Taxman: B20,000 interest exemption still in place

(Bangkok Post file photo)

The Revenue Department has clarified its new regulation on interest income tax to dispel public misunderstanding that earners will have to pay the tax from the first baht.

At present, interest income from fixed deposits is subject to 15% withholding tax but the first 20,000 baht of the income is exempted.

The department issued an announcement on Friday on the new criteria for the interest income tax exemption. To amend some of the conditions, the announcement "abolishes" the existing rules, which caused public misunderstanding that the 20,000-baht exemption would also be scrapped.

The department clarified on Friday that the exemption remains in place. The only change is that depositors will from now on have to give consent to their banks to submit their account data to the department so that it can determine who should be taxed and by how much.

Earlier, it was the responsibility of depositors to tell banks once their interest income from all accounts reached 20,000 baht so the banks could deduct withholding tax on the interest payments. 

With the 20,000-baht exemption, some people have tried to circumvent the rule by opening accounts with several banks and maintaining the deposit in each account at around 4 million baht to keep the interest income below 20,000 baht so they don’t have to be taxed.

Since banks have no knowledge of the interest income of an individual at other banks, the strategy worked, prompting the Revenue Department to plug the loophole.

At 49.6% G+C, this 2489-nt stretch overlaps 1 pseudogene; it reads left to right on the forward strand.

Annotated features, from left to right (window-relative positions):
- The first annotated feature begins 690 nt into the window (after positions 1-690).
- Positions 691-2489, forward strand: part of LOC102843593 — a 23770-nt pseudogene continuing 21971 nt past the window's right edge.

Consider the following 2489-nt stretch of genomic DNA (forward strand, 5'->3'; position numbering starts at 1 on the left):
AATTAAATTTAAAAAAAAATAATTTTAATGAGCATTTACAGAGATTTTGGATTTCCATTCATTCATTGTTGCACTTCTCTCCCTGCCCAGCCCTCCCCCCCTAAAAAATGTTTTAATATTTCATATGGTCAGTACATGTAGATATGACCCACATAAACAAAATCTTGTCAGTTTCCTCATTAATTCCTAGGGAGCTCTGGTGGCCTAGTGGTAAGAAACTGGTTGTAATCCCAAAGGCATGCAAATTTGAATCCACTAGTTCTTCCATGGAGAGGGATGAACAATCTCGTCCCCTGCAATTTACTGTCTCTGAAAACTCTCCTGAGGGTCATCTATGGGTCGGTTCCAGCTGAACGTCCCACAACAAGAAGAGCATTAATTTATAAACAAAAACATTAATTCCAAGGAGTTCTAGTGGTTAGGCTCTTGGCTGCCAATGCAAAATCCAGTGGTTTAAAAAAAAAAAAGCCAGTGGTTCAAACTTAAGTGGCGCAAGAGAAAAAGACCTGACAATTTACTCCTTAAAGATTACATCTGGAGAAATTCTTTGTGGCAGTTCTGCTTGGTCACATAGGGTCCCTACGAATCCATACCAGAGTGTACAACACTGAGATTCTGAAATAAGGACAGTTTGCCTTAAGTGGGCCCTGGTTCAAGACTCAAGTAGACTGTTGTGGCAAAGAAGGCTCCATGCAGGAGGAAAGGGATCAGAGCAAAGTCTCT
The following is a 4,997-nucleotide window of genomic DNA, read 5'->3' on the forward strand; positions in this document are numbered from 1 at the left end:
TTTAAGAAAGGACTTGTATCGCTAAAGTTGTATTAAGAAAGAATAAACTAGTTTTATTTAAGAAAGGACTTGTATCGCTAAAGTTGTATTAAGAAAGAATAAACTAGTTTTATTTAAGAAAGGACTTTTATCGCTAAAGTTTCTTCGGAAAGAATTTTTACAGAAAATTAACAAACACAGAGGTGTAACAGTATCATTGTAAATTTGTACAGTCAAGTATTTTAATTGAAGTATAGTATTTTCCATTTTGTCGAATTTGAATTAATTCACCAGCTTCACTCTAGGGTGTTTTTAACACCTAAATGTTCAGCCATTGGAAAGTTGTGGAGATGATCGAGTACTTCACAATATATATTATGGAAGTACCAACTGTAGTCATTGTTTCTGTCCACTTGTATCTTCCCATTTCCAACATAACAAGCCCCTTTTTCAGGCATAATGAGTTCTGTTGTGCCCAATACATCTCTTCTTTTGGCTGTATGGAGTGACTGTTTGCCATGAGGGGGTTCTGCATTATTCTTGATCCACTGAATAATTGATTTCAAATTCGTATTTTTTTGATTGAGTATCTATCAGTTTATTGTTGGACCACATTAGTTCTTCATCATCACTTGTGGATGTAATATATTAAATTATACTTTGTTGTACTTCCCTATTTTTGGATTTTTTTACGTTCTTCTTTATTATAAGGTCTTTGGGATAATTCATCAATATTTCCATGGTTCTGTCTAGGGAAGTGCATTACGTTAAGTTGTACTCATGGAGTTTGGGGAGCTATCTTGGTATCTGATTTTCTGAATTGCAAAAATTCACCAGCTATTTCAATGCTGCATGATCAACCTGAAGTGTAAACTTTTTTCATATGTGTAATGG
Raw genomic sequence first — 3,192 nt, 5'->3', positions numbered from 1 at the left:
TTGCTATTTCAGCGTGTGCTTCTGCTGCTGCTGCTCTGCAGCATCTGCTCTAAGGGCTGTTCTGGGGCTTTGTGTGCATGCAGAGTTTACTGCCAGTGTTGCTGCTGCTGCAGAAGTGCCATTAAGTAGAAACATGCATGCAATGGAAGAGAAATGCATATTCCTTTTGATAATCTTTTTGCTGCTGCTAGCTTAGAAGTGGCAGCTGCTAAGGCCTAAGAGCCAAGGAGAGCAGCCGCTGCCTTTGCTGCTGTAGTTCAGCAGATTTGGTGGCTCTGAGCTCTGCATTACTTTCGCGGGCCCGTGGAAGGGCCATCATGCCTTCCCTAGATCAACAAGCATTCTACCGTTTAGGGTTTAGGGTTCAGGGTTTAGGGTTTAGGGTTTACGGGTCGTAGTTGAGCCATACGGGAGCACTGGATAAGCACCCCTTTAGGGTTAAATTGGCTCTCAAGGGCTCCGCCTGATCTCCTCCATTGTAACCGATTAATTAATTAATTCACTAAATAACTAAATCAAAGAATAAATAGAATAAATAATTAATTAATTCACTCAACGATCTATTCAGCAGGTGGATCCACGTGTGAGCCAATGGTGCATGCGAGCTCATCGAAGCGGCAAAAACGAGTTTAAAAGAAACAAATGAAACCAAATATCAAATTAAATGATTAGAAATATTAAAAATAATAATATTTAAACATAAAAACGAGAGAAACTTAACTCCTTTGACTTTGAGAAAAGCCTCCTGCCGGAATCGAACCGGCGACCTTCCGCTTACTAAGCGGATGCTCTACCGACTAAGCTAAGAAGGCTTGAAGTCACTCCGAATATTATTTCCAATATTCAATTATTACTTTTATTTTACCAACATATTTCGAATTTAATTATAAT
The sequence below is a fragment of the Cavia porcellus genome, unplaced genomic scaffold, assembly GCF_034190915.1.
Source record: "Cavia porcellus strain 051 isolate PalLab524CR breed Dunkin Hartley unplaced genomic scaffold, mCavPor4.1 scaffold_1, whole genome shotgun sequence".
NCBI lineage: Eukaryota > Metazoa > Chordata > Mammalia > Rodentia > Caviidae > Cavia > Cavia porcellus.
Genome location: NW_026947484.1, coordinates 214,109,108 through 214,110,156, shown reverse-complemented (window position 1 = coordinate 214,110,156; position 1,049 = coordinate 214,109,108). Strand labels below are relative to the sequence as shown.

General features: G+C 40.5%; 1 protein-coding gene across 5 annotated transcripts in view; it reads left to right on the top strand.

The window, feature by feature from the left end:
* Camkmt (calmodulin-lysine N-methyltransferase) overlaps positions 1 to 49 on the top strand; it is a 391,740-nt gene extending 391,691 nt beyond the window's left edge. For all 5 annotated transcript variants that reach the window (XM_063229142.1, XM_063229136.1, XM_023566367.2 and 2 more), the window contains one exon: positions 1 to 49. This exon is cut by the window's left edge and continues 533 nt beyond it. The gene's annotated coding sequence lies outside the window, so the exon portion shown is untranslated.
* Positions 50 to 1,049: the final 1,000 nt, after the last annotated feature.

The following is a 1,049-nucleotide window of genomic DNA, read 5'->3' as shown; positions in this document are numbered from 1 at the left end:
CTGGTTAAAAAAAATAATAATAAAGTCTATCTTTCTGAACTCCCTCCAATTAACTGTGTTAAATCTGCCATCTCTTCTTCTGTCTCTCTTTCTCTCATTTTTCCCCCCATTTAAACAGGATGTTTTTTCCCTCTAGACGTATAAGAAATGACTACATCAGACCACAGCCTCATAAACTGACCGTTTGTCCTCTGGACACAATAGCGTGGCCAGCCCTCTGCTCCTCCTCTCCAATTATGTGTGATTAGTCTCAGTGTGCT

It did so by issuing the announcement, requiring all banks to send it information of all depositors so it can determine by itself who should pay the interest income tax.

However, the department is worried about privacy so it ordered all depositors to give consent for their banks to send such data to the department. Those who do not agree will lose the exemption.

The measure creates a problem as most people do not have accounts exceeding 4 million baht, yet they have to give the approval to their banks.

Former finance minister Korn Chatikavanij on Friday proposed a way to solve the problem.

Writing on Facebook, he said the Revenue Department should coordinate with the Bank of Thailand, which has access to bank information. However, both are governed by different laws and cannot share their data.

“Instead of pushing the burden to depositors, the department should make banks responsible for advising those who are liable to pay the tax," Mr Korn wrote.

"More importantly, the department should impose strict punishment on banks which help large customers evade the tax by suggesting they close an account when the interest income approches 20,000 baht and open a new one when the tax year ends."

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